Lydia Gnos met Leland Krebs Jr. when she was waiting tables and he was tending bar in 1987 at the Harbor View Cafe in Pepin, Wis.

“I asked him for a quartet of glasses,” she recalled, “and he said, ‘Here are two violins, one viola and one cello.’ ”

Right away, Gnos realized Krebs was a charmer. She was even more impressed when she found out he owned and operated the Great River Bed and Breakfast in nearby Stockholm.

The two were married in 1988, and, with the help of Gnos, Krebs kept the B&B humming along until about a year before he died on Jan. 2 in Twentynine Palms, Calif. He was 88.

“Leland said, ‘No wheel turned without me turning it,’ ” said Gnos, recalling his jack-of-all-trade talents.

Krebs was born in Duluth in 1930 and his family moved to Quincy, Ill., where he spent his childhood. There, he explored the banks of the Mississippi River with his sister Carolyn Dukes, sparking a lifelong love for the outdoors.

Following high school, Krebs served in the Air Force during the Korean War in the Marshall Islands. After graduating from the University of Minnesota, he worked for Archer Daniels Midland, a Minneapolis commodities trading company.

Krebs and his first wife Joyce started a family and had three children in the St. Anthony Park neighborhood of St. Paul. But in 1969, his risk-taking spirit kicked in and he quit his job, moving his family to the Caribbean island of Grenada.

It was an eye-opening adventure for his daughter, Nancy Krebs. “He gave us an insatiable curiosity of the outdoors,” said Nancy, who works as a park ranger in California.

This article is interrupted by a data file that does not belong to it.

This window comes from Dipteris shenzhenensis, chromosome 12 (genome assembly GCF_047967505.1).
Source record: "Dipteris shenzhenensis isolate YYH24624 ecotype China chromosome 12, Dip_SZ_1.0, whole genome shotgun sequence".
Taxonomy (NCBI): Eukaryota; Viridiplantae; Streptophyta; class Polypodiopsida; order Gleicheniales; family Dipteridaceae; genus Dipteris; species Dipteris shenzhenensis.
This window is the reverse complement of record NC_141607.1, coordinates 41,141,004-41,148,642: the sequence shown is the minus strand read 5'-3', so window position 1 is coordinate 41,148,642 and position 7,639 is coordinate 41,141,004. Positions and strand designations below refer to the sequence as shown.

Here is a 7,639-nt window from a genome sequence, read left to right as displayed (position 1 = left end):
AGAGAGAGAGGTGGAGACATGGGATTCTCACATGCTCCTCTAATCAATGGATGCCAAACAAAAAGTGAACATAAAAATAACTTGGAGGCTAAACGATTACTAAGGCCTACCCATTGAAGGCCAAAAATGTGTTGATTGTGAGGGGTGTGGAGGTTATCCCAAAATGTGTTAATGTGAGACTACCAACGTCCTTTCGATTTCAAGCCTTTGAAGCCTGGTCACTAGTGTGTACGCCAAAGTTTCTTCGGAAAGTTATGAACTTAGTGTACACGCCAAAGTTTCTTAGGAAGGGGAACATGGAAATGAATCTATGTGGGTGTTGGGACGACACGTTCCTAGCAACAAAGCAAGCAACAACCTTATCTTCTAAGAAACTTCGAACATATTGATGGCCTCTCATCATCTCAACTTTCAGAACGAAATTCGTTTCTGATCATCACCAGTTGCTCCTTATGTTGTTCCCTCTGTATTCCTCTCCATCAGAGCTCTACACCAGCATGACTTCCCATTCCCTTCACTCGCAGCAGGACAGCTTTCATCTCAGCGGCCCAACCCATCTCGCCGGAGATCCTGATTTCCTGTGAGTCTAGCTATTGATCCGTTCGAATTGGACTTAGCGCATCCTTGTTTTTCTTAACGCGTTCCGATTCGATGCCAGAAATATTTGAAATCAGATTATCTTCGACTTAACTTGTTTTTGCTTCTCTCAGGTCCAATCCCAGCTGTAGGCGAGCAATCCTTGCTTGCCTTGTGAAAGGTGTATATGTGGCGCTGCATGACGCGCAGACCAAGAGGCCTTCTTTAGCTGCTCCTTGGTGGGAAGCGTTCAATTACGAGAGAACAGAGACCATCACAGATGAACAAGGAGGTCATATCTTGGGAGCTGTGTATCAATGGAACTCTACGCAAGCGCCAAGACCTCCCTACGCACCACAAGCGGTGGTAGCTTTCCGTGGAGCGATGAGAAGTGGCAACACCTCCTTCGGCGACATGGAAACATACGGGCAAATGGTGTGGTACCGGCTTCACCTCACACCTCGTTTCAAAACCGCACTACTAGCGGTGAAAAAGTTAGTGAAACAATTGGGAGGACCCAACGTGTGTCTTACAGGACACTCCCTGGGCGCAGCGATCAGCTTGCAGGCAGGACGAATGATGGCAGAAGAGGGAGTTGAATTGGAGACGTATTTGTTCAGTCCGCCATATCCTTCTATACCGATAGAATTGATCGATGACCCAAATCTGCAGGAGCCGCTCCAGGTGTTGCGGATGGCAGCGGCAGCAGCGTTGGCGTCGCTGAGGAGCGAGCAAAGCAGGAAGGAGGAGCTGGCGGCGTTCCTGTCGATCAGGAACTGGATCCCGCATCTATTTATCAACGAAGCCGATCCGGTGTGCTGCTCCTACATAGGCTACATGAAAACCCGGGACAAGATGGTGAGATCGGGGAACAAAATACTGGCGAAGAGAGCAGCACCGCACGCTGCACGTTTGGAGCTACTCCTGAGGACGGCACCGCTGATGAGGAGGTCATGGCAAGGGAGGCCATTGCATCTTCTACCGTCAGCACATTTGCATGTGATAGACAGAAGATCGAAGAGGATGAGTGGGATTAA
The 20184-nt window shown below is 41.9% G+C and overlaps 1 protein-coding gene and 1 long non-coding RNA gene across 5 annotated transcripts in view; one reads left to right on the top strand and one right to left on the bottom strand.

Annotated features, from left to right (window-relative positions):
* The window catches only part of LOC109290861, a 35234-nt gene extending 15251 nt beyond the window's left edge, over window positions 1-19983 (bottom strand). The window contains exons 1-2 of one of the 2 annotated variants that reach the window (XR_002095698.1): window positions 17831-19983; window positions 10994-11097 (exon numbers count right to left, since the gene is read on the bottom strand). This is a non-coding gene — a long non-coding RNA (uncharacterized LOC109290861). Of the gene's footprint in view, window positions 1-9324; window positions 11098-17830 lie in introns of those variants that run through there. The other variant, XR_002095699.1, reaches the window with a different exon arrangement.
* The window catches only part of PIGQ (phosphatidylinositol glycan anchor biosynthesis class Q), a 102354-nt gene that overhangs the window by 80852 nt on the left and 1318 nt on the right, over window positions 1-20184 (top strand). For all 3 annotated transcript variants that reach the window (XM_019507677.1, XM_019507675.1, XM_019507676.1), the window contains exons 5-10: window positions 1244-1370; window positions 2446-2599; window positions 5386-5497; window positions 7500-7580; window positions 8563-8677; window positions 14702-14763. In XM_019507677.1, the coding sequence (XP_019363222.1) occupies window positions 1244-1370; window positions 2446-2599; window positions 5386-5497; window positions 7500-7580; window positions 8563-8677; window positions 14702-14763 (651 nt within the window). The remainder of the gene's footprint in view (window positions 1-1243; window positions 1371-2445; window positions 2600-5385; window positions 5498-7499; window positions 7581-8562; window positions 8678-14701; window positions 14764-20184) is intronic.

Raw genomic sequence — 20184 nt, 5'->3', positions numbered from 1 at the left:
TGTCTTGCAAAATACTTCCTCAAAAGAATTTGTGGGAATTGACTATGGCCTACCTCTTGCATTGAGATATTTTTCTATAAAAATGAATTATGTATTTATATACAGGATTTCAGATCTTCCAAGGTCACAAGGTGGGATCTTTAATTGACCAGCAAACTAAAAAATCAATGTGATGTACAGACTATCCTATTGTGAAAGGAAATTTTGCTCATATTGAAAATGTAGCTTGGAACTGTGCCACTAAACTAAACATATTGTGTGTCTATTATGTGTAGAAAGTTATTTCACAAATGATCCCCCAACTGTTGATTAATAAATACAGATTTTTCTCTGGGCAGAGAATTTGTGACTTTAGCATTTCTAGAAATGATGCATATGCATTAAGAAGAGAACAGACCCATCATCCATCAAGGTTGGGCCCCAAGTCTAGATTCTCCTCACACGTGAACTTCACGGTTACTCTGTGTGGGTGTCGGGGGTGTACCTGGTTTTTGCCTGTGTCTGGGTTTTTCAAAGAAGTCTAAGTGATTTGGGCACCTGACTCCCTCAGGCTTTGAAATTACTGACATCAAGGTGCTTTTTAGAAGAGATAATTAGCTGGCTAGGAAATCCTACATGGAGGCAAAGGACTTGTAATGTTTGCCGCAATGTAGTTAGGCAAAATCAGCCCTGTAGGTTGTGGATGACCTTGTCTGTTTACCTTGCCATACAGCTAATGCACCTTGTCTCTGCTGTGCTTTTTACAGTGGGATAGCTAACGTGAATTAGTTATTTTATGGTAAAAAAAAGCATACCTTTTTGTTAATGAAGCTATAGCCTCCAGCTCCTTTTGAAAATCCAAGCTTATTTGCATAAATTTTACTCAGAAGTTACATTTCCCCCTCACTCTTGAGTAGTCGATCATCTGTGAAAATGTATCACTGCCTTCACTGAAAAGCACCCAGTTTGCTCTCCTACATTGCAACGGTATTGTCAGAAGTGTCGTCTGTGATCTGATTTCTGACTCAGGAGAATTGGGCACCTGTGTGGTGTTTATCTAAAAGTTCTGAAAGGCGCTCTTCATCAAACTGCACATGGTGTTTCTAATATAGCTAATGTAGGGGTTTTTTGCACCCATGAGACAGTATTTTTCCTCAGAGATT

“He taught us to be open to new experiences and other cultures,” added his other daughter Carolyn.

After a year in Grenada, Krebs moved the family to Palm Beach, Fla., where he worked as an international real estate agent selling island properties. When he was about 50, Krebs came back to the Midwest and, in 1979, bought a 45-acre farm near Lake Pepin in Stockholm.

His sheep ranch venture failed, so Krebs turned the 1869 stone cottage, built into the hillside by Swedish pioneers, into the Great River Bed and Breakfast. “The farm and B&B were such a quintessential blend of his talents,” said Nancy.

When furnishing the cottage, “Leland had an amazing eye for taking Scandinavian modern pieces and working them into the decor of a 150-year old stone house,” said Alan Nugent, a friend and owner of the Abode Gallery in Stockholm. “He was always finessing the place.”

Krebs even mowed a path across a field guiding guests to a love seat view. In the morning, he cooked them breakfast with eggs laid by his chickens. The successful B&B was booked throughout the season primarily through word-of-mouth. In 1998, Midwest Living magazine named his B&B one of best in the region.

A gentleman farmer, he maintained the grounds himself, shoveling the long driveway and mowing the vast lawn. “He was very detail oriented about projects and would spend weeks talking about it,” said Harley Cochran, a neighbor and owner of Stockholm Gardens.

During the summer, Gnos took time off from her job as principal and teacher at Pepin Elementary School, and the couple took road trips in their 1960 Mercedes Benz, visiting places like upstate New York, New Orleans and other destinations.

Gnos is retired and plans to sell the B&B this spring.“I’m glad he’s not here to see me sell it,” she said. “He poured himself into that place.”

Krebs is survived by his wife Lydia Gnos, his children Nancy, Carolyn and Tom Krebs. His first wife Joyce lives in Ajijic, Mexico.

Services have been held.